Busy professionals and academics often find solace and guidance in constructing "to-do" lists. However, it might be useful to think about a "not-to-do" list. On the Voir Dire Blog I have occasionally highlighted the blogging of Tim Ferris, author of The Four Hour Work Week. His book is somewhat controversial and he is as well. Regardles of how one views Ferris, I think that we can glean valuable insights from his blog postings. For instance, the 80/20 Pareto principle that he advocates (not his idea, he just promotes it) can be employed in analyzing the utility of many endeavors, both professionally and personally.
I list below the nine habits he suggests that we stop doing now. To read his rationales for these suggestions, you'll have to read his post. You may or may not agree with any one of these points, but I think that they provide some good food for thought.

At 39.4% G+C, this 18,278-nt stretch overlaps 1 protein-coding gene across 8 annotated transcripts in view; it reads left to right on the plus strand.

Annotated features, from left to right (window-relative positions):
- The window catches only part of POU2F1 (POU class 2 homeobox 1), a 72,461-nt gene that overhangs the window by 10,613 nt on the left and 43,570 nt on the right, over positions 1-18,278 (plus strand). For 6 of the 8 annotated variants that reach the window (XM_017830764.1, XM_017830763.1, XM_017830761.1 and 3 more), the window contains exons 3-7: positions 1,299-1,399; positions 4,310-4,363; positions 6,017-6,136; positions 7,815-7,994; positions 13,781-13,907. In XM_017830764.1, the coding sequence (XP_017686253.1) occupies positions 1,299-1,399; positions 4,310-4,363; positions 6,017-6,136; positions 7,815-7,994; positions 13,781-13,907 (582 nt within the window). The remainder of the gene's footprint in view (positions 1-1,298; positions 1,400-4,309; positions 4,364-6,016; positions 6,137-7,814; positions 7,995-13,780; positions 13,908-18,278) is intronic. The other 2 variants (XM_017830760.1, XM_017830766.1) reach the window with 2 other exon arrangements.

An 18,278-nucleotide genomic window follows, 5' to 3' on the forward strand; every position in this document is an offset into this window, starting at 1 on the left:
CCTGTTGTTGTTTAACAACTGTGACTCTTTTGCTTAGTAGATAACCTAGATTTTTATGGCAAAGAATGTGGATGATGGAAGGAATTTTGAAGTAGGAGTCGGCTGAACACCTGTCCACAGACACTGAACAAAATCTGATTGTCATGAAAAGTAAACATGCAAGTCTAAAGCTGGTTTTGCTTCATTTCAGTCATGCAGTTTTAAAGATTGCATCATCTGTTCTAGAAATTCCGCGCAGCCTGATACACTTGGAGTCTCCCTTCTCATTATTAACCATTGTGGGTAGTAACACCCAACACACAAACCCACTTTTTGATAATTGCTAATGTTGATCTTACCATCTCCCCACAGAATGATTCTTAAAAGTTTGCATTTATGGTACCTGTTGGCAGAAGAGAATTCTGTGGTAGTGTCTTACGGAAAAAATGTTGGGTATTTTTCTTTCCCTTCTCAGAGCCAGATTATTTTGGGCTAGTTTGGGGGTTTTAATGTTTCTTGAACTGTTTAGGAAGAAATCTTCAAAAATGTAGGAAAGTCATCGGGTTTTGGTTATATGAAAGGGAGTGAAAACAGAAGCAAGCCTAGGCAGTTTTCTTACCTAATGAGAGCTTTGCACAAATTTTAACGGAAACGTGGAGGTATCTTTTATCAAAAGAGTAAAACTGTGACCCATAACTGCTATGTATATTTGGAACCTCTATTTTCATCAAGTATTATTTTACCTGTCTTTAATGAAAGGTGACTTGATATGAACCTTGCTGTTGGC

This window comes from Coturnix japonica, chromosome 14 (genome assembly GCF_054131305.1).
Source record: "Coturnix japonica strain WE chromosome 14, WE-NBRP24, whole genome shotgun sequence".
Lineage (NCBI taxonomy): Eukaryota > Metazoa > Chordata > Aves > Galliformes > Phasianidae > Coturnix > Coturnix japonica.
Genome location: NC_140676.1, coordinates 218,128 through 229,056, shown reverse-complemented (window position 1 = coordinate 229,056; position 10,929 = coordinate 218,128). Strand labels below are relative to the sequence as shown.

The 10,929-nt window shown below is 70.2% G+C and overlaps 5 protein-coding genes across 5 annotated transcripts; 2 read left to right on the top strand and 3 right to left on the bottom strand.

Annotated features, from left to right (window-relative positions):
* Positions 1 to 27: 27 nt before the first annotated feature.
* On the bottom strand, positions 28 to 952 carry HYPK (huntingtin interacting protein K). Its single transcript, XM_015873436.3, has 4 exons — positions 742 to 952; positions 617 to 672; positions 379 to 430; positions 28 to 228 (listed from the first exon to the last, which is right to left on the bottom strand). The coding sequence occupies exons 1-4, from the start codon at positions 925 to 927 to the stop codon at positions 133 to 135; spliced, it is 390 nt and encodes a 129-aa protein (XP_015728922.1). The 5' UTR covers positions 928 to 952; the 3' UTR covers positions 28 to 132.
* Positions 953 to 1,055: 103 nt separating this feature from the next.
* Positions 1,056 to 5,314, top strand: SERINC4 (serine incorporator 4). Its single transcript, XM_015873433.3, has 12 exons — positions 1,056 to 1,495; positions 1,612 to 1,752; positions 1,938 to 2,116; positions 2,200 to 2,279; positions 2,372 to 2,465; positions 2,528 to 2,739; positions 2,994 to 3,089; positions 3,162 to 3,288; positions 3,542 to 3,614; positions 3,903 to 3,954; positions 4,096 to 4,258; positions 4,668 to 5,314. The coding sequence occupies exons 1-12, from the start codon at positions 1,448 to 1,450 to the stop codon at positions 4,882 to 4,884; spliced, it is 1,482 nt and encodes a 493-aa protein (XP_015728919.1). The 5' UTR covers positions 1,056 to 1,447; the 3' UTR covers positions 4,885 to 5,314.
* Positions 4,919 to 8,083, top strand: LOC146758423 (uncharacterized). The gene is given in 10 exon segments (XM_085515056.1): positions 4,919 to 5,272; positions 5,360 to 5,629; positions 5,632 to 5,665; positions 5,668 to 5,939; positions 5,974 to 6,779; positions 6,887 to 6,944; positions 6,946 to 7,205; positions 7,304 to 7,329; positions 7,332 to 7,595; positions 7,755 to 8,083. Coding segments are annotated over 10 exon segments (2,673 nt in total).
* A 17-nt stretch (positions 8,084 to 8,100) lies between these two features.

1. Do not answer calls from unrecognized phone numbers
2. Do not e-mail first thing in the morning or last thing at night
3. Do not agree to meetings or calls with no clear agenda or end time
4. Do not let people ramble
5. Do not check e-mail constantly - "batch" and check at set times only
6. Do not 0ver-communicate with low-profit, high-maintenance customers (the 80/20 principle is discussed in this rationale)
7. Do not work more to fix overwhelm - prioritize
8. Do not carry a cellphone or Crackberry 24/7
9. Do not expect work to fill a void that non-work relationships and activities should